Now think of acts of indifference as a river wearing away the solid ground of our ability to perceive our connection to God and the Godseed within us and within others.  The river gets stronger and grinds deeper with each act of indifference until there is a gulf or chasm between us and All-That-Is, that is as deep and wide as the Grand Canyon.  That gulf is a blindness that inhibits our ability to see another’s pain and the connectedness of all things.

An example of this is the media coverage, or rather, lack of mainstream media coverage for the TRC events.  The only event publicized on Global TV was the Walk for Reconciliation.  This was not only a post TRC event; it was the easy event, where bringing our open hearts was not required, where we didn’t have to witness the pain in the stories of the residential school survivors and their families.

Indifference to residential school situation has been and still is a national blindness.  The media had the potential to help open the eyes of the Canadian public but the big stories on TV news during the TRC were a train/bus crash in Ottawa and a deadly motorcycle accident in Surrey, BC.  The chasm caused by our national indifference is so deep and so wide that the mainstream media was focussed on death rather than giving at least some focus to something that had healing potential for Indigenous and non-Indigenous Canadians alike.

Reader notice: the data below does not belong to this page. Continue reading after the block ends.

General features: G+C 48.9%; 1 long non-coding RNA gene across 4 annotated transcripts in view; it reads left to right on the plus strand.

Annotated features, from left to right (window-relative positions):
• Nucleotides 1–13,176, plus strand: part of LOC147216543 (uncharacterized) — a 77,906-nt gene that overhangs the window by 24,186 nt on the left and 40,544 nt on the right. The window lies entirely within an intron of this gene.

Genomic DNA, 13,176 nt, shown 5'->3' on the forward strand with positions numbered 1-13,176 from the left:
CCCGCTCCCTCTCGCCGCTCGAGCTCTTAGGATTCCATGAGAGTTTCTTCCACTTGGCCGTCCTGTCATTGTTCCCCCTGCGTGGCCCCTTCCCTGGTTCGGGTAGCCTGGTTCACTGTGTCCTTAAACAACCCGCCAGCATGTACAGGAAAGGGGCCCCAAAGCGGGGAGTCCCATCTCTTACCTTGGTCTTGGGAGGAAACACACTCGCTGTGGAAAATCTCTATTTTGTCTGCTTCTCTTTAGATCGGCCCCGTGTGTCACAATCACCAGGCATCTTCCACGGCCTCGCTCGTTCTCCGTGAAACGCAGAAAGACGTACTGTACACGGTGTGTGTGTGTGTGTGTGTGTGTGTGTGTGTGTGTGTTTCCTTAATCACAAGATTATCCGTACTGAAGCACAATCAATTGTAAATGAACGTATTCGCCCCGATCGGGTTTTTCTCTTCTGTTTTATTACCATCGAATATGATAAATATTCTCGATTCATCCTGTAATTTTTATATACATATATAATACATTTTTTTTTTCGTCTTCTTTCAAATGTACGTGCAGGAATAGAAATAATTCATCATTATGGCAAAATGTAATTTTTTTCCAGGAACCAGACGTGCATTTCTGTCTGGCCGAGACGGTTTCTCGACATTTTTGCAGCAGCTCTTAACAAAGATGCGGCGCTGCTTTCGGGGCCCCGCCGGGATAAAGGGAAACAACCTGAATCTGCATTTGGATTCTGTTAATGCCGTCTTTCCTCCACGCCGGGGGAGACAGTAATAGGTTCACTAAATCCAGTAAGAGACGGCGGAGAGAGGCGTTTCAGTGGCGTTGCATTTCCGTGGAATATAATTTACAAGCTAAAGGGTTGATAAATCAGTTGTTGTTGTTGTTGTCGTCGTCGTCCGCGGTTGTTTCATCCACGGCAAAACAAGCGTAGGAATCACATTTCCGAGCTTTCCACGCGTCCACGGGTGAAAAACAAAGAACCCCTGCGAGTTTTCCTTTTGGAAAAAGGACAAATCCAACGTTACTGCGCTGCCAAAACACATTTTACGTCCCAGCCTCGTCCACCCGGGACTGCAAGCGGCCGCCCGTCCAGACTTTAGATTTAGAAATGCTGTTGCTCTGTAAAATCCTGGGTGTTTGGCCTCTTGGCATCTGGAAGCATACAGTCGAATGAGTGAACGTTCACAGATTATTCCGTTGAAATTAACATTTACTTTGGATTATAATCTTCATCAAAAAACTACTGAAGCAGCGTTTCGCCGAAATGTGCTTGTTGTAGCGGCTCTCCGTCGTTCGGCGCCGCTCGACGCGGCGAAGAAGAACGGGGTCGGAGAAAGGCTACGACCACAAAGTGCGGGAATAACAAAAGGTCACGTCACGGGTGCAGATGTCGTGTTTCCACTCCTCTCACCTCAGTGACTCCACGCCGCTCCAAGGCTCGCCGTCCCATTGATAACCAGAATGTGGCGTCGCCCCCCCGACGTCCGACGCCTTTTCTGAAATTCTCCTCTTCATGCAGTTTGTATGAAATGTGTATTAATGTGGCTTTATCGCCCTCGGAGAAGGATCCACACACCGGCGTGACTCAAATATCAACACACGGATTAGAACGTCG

But, unlike the news media, we are called to be points of light and life in our society and our communities.  Willingness to participate in the work of reconciliation with our Indigenous brothers and sisters is living into that call.  So as God says in today’s Gospel, we have Moses and the prophets─ and as Christians─ we have the Gospel.  One of the Indian residential school Survivors, Geraldine Shingoose, who spoke at the TRC said, “Healing and reconciliation is reconnecting with your spirit.  Today’s readings are telling us that when our inner and outer lives reflect compassion and love instead of indifference, we reconnect our spirits.  Because of and in spite of our own brokenness, we can become God’s instruments of reconciliation and healing, living into the Kindom of God within us and around us.

These are few of my thoughts on the readings.  I now invite you to share yours.



15 September 2013 – Shared Homily Starter

First Reading: Exodus 32.7-11, 13-14
Second Reading: 1 Timothy 1.12-17
Gospel: Luke 15.1-32

When I pondered this week’s readings, a theme began to emerge.  Before I delve into the theme, I’d like you to consider a quote from Thomas Berry.  He said, “[O]ne of the basic difficulties of the modern West is its division into a secular scientific community, which is concerned with creative energies, and a religious community, which is concerned with redemptive energies.  So concerned are we with redemptive healing that once healed, we look only to be more healed.  We seldom get to our functional role within the creative intentions of the universe” (Berry 1988:25).